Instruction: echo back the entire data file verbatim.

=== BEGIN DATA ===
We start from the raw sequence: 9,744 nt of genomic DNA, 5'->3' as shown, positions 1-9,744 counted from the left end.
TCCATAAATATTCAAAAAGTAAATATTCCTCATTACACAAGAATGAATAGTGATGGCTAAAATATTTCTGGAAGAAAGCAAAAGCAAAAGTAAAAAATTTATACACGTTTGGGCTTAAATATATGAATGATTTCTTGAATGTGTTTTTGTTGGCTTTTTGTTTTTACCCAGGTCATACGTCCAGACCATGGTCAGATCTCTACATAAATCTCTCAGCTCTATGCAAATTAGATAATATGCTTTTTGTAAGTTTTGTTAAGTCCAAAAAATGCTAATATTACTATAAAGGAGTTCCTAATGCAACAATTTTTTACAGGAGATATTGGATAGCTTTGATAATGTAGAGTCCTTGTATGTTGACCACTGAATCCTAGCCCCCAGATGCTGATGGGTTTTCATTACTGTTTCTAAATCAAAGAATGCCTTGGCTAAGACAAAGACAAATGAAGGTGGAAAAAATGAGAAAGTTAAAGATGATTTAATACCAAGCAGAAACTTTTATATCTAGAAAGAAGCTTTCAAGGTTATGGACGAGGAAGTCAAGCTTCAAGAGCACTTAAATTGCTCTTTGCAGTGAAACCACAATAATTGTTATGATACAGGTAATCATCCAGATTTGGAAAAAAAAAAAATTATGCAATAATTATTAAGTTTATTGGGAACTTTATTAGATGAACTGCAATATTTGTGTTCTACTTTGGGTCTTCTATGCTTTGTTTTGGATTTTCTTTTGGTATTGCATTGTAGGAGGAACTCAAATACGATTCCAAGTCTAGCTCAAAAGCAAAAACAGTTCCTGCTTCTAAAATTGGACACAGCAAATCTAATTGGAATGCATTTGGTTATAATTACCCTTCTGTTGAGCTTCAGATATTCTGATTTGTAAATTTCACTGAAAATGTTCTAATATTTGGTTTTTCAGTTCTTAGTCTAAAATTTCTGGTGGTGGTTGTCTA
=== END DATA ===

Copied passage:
We start from the raw sequence: 9,744 nt of genomic DNA, 5'->3' as shown, positions 1-9,744 counted from the left end.
TCCATAAATATTCAAAAAGTAAATATTCCTCATTACACAAGAATGAATAGTGATGGCTAAAATATTTCTGGAAGAAAGCAAAAGCAAAAGTAAAAAATTTATACACGTTTGGGCTTAAATATATGAATGATTTCTTGAATGTGTTTTTGTTGGCTTTTTGTTTTTACCCAGGTCATACGTCCAGACCATGGTCAGATCTCTACATAAATCTCTCAGCTCTATGCAAATTAGATAATATGCTTTTTGTAAGTTTTGTTAAGTCCAAAAAATGCTAATATTACTATAAAGGAGTTCCTAATGCAACAATTTTTTACAGGAGATATTGGATAGCTTTGATAATGTAGAGTCCTTGTATGTTGACCACTGAATCCTAGCCCCCAGATGCTGATGGGTTTTCATTACTGTTTCTAAATCAAAGAATGCCTTGGCTAAGACAAAGACAAATGAAGGTGGAAAAAATGAGAAAGTTAAAGATGATTTAATACCAAGCAGAAACTTTTATATCTAGAAAGAAGCTTTCAAGGTTATGGACGAGGAAGTCAAGCTTCAAGAGCACTTAAATTGCTCTTTGCAGTGAAACCACAATAATTGTTATGATACAGGTAATCATCCAGATTTGGAAAAAAAAAAAATTATGCAATAATTATTAAGTTTATTGGGAACTTTATTAGATGAACTGCAATATTTGTGTTCTACTTTGGGTCTTCTATGCTTTGTTTTGGATTTTCTTTTGGTATTGCATTGTAGGAGGAACTCAAATACGATTCCAAGTCTAGCTCAAAAGCAAAAACAGTTCCTGCTTCTAAAATTGGACACAGCAAATCTAATTGGAATGCATTTGGTTATAATTACCCTTCTGTTGAGCTTCAGATATTCTGATTTGTAAATTTCACTGAAAATGTTCTAATATTTGGTTTTTCAGTTCTTAGTCTAAAATTTCTGGTGGTGGTTGTCTA